Slump in Canadian Ford Exports
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CANADA will become the major market for home-built Ford products, stated Mr. Douglas B. Greig, president of Ford Motor Co. of Canada, Ltd., at the company's annual meeting. " Because of international unrest and uncertainties," the overseas markets on which the company had so long depended for a large part of its business could not, at least for the moment, be counted upon to take a major part of the output, as was the case before the war.
Mr. Greig said that production for the Canadian market in the first quarter of 1949 exceeded all previous records for a similar period. Last year the company sold 63,955 vehicles in Canada, compared with a 1935-39 average of 30,144.
BY TRACTOR-TRAILER TO THE HALL
LYME PARK, believed to be the only National Trust property ,to have its own transport service, put a fresh set of vehicles into use at Easter. Starting on Good Friday, they carried 10,000 passengers during the holiday period on the 11-mile trip between the gates and Lyme Hall.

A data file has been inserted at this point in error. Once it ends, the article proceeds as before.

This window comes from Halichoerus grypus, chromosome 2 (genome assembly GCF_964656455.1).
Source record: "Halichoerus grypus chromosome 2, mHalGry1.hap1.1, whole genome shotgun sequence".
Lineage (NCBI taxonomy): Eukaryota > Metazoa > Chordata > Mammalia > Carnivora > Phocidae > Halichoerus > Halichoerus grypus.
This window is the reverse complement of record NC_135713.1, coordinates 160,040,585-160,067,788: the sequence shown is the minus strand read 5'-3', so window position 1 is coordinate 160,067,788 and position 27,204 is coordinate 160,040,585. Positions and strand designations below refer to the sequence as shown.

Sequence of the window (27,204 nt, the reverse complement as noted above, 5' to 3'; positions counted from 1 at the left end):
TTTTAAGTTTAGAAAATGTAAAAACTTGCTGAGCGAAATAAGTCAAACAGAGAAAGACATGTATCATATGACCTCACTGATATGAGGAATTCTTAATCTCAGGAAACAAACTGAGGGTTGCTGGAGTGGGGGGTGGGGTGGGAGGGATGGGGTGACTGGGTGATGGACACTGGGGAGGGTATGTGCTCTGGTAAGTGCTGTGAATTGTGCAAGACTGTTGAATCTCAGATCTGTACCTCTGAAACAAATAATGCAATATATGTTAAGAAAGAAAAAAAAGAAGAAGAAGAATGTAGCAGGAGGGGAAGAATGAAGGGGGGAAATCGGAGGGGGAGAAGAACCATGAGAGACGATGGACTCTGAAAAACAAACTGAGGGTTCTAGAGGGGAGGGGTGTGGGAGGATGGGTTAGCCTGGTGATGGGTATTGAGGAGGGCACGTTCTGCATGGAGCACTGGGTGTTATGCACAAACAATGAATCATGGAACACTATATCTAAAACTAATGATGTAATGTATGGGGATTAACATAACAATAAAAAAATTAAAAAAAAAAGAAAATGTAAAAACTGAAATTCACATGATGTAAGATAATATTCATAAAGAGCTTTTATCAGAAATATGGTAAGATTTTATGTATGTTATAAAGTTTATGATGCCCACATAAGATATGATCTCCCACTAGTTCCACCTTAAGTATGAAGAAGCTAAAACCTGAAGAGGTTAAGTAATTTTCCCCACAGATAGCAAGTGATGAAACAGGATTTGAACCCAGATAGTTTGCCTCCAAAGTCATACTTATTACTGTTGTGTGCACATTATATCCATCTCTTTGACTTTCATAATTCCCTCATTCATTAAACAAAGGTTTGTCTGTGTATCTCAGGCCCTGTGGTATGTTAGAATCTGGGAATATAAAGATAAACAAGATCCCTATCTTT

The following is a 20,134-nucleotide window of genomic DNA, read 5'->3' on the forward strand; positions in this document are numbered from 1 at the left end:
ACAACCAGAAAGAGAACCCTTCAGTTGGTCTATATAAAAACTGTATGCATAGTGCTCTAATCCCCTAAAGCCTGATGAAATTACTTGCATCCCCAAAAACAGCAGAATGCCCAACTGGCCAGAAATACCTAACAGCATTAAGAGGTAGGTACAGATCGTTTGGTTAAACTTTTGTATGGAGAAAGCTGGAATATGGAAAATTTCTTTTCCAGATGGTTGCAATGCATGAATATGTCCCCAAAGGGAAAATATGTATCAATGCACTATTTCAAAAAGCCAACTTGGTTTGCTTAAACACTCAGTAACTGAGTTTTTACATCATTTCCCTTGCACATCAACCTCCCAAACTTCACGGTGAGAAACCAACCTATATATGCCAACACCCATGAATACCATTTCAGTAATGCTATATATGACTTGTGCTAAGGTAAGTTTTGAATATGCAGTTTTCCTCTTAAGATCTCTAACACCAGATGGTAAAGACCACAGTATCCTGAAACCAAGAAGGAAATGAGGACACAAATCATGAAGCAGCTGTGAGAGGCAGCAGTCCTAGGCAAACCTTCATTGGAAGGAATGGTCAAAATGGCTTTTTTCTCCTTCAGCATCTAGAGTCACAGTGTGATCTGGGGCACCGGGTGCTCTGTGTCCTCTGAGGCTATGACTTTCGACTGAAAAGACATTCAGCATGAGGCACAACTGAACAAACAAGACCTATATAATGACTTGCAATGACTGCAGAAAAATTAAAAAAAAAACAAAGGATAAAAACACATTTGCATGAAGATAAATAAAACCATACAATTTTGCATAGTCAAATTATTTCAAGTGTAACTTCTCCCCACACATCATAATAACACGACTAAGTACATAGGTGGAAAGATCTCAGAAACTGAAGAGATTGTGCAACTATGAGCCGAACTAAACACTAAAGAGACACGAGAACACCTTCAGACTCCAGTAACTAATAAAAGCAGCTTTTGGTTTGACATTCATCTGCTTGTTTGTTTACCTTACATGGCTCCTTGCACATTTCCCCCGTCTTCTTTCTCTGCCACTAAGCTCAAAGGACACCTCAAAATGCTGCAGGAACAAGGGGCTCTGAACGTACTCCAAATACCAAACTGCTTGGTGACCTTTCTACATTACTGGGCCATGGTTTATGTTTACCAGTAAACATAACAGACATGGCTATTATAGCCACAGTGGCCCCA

The distance which has -to be covered by visitors makes transport virtually a necessity and last year facilities were provided by means of special Lister trucks, described and illustrated in "The Commercial Motor" on April 16, 1948.
The new units employed are two Planet 16 h.!). oil-engined tractors, each of which, at busy times, tows three 12-seater trailers. These are mounted on pneumatic tyres and have canopies for protection from sun or rain. Transverse seats are fitted and most of them are reversible.
A fare of 6d. is charged for the 11-mile journey. During slack times the Lister machines continue to be used.